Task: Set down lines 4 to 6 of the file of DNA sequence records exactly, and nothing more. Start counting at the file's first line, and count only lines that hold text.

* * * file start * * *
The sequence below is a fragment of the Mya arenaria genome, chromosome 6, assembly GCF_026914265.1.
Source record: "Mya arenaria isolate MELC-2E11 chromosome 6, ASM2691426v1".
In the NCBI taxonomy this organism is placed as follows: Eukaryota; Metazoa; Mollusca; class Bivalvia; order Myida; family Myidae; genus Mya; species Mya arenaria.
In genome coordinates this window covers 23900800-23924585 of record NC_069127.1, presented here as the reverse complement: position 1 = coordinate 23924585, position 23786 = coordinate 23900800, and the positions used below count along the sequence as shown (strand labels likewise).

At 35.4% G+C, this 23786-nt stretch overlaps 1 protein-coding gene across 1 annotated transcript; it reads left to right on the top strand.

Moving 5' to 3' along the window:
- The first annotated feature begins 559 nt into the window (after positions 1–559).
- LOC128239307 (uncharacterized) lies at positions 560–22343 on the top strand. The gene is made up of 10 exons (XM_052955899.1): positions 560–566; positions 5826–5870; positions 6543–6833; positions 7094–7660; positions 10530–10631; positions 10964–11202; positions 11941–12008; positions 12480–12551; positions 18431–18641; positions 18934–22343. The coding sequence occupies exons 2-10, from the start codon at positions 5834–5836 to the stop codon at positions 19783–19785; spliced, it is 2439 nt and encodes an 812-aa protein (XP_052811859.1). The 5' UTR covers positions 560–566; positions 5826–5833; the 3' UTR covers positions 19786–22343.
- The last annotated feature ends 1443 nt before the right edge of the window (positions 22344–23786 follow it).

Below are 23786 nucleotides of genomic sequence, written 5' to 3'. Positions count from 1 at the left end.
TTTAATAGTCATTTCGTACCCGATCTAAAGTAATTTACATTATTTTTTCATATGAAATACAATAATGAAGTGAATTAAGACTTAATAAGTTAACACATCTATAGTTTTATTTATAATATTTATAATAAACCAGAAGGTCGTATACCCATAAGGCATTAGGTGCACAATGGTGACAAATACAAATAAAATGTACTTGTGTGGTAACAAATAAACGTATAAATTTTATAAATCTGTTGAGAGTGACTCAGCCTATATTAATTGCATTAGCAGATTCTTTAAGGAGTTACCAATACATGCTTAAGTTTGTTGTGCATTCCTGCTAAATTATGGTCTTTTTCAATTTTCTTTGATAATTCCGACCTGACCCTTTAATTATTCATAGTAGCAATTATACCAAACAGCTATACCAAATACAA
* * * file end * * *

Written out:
In genome coordinates this window covers 23900800-23924585 of record NC_069127.1, presented here as the reverse complement: position 1 = coordinate 23924585, position 23786 = coordinate 23900800, and the positions used below count along the sequence as shown (strand labels likewise).

At 35.4% G+C, this 23786-nt stretch overlaps 1 protein-coding gene across 1 annotated transcript; it reads left to right on the top strand.

Moving 5' to 3' along the window: